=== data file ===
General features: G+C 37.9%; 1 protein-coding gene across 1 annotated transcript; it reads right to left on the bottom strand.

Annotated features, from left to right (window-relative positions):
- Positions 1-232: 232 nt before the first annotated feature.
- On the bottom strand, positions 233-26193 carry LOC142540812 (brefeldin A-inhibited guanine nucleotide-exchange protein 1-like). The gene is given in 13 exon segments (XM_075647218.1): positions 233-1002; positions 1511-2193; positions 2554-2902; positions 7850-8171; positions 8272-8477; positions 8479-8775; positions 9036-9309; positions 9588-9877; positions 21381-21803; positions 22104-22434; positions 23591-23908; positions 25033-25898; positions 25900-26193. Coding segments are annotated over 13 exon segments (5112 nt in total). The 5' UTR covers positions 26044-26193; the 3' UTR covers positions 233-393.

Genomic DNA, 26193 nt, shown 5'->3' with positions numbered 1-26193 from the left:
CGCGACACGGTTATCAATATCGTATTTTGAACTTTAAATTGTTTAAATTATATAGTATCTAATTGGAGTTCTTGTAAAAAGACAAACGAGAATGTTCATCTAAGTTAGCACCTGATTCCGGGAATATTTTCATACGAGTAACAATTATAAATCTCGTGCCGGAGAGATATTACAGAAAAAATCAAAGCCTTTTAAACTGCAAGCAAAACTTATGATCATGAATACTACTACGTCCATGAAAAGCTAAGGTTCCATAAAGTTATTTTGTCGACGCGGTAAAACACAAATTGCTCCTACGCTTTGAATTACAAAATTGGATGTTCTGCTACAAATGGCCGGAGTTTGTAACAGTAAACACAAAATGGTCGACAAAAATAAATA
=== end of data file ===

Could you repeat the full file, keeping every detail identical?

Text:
General features: G+C 37.9%; 1 protein-coding gene across 1 annotated transcript; it reads right to left on the bottom strand.

Annotated features, from left to right (window-relative positions):
- Positions 1-232: 232 nt before the first annotated feature.
- On the bottom strand, positions 233-26193 carry LOC142540812 (brefeldin A-inhibited guanine nucleotide-exchange protein 1-like). The gene is given in 13 exon segments (XM_075647218.1): positions 233-1002; positions 1511-2193; positions 2554-2902; positions 7850-8171; positions 8272-8477; positions 8479-8775; positions 9036-9309; positions 9588-9877; positions 21381-21803; positions 22104-22434; positions 23591-23908; positions 25033-25898; positions 25900-26193. Coding segments are annotated over 13 exon segments (5112 nt in total). The 5' UTR covers positions 26044-26193; the 3' UTR covers positions 233-393.

Genomic DNA, 26193 nt, shown 5'->3' with positions numbered 1-26193 from the left:
CGCGACACGGTTATCAATATCGTATTTTGAACTTTAAATTGTTTAAATTATATAGTATCTAATTGGAGTTCTTGTAAAAAGACAAACGAGAATGTTCATCTAAGTTAGCACCTGATTCCGGGAATATTTTCATACGAGTAACAATTATAAATCTCGTGCCGGAGAGATATTACAGAAAAAATCAAAGCCTTTTAAACTGCAAGCAAAACTTATGATCATGAATACTACTACGTCCATGAAAAGCTAAGGTTCCATAAAGTTATTTTGTCGACGCGGTAAAACACAAATTGCTCCTACGCTTTGAATTACAAAATTGGATGTTCTGCTACAAATGGCCGGAGTTTGTAACAGTAAACACAAAATGGTCGACAAAAATAAATA